National Day of Mourning
Honour the Dead by Defending the Living
By: Yukon Federation of Labour President Teresa Acheson
Each year, on April 28, workers and their families come together at National Day of Mourning ceremonies across Canada, to mourn workers lost to workplace illness and injury.
And each year, Canada records roughly 1,000 workplace deaths. There were over 277,000 accepted claims for time off due to workplace illness or injury in 2021, the most recent year for which data is available.
Even with our revised occupational health and safety legislation, employer policies, and workplace heath and safety committees, the stats still show that every year, the number of workers injured, made sick or killed at work increases. For all the advancements we’ve made around workplace safety in Canada, somewhere, something is falling short.
Here in the Yukon Territory, we lost 1 worker in the last year and there were 450 workers with accepted claims for time lost.
All workers deserve to feel safe at work and to leave safely at the end of their workday. We need to all come to a place where we find any workplace illness, injury, or death as truly unacceptable. With more mining operations opening in Yukon, our attention to worker safety needs to branch out even more beyond jobs in urban areas, communities, or farms. The tragedy on November 24, 2022, at the Air North Cargo office is an example of a tragedy at a workplace. For many it was an event read about in a news article that one day. For those workers, it is an event that will stay with them each time they return to the office. And the impact reverberates in their families and communities. They need our support and care.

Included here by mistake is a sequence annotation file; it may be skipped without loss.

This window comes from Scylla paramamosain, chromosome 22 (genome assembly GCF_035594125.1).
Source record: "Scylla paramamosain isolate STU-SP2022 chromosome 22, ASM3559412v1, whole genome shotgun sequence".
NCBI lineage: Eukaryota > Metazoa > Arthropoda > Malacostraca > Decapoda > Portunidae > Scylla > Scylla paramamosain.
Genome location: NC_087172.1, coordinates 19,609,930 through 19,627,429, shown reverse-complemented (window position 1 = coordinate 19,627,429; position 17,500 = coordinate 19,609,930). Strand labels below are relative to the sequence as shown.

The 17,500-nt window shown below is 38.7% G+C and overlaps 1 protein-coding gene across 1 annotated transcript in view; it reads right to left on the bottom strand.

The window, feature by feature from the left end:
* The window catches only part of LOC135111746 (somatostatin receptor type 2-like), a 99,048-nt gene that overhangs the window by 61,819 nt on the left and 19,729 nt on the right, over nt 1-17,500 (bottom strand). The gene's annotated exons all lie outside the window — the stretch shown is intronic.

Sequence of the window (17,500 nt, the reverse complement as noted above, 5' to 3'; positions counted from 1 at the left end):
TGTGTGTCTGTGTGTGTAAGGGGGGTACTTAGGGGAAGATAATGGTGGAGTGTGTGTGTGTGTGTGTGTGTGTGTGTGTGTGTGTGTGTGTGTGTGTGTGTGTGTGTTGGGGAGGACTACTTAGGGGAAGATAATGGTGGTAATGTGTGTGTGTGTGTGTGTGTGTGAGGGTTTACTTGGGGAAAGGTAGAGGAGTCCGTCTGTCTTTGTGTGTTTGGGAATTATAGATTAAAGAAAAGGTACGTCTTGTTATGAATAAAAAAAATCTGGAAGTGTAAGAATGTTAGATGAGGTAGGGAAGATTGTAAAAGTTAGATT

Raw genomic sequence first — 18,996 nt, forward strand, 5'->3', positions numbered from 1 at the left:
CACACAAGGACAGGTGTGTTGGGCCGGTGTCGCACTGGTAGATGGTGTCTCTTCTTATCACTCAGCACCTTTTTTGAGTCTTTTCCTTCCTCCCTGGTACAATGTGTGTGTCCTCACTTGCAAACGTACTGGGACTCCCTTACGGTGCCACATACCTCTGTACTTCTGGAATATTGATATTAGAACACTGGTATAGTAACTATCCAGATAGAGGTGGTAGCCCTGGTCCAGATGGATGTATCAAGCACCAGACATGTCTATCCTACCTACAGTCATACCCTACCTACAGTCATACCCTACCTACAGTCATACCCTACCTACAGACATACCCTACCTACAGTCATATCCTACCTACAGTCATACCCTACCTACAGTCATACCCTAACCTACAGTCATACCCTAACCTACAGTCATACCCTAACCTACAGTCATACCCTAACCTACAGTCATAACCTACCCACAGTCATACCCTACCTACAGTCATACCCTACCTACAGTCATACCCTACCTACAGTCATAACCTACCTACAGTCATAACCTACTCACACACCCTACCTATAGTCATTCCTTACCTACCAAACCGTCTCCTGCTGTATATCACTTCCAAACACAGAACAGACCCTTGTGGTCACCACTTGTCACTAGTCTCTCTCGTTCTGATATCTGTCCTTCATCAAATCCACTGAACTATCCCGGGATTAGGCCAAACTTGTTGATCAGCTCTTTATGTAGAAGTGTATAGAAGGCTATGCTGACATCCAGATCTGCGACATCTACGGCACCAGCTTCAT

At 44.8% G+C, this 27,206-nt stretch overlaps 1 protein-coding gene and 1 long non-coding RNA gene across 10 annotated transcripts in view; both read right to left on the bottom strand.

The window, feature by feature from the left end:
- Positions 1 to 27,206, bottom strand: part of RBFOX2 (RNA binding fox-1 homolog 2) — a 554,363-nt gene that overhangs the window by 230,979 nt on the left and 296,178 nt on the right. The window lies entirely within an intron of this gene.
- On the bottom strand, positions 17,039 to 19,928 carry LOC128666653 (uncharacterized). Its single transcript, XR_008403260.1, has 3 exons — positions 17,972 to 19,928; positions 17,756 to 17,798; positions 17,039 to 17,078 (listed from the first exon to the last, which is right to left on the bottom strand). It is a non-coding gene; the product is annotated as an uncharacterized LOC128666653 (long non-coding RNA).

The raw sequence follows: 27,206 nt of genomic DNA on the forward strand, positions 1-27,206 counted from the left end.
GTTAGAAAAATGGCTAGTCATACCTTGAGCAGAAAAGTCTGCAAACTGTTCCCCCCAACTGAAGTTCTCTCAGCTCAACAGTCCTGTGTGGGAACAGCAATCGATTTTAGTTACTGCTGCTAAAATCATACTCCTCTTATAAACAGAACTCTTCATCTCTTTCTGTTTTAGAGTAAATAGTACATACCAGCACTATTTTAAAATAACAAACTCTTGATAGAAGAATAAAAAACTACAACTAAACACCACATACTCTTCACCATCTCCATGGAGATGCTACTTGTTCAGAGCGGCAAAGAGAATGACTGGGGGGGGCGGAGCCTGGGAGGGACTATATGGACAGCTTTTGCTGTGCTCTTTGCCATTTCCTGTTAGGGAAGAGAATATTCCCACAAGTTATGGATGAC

We know that workplace incident investigations are not all treated with the necessary urgency or importance. In my experience as a worker and union rep, I had a member who reported being assaulted on a job site by another person. This event involved multiple employers and the member’s employer response was “just don’t return to that job site…we can move you somewhere else” and then proceeded months later with a partial investigation. Canada’s unions have long called for those responsible for negligence or wrongdoing to be held accountable through full investigation into workplace injuries and deaths.
Canada’s unions also want to ensure that workers are supported and feel empowered to stand up for their health and safety rights at work. We want to ensure that workers are equipped with the proper knowledge and tools to safely do their jobs and to call out infractions when they see them. The most powerful tool to make work safer is a health and safety committee with educated and empowered workers protecting their fellow workers and holding employers to account. Unions want to ensure that workers can walk in the authority and respect given to them as health and safety committee members.
Workers should never be in a position where they feel the need to perform unsafe work or risk losing their jobs. Moreover, they should never be afraid to report unsafe work. Occupational health and safety is a collective responsibility and Canada’s unions are committed to standing behind workers in knowing their rights, using the tools and defending our hard fought health and safety wins.
We will continue to educate and empower workers to stand up to employers who would risk workplace safety to cut corners or save a few dollars. We will honour those who died or were injured at work by fighting for the living and defending worker rights.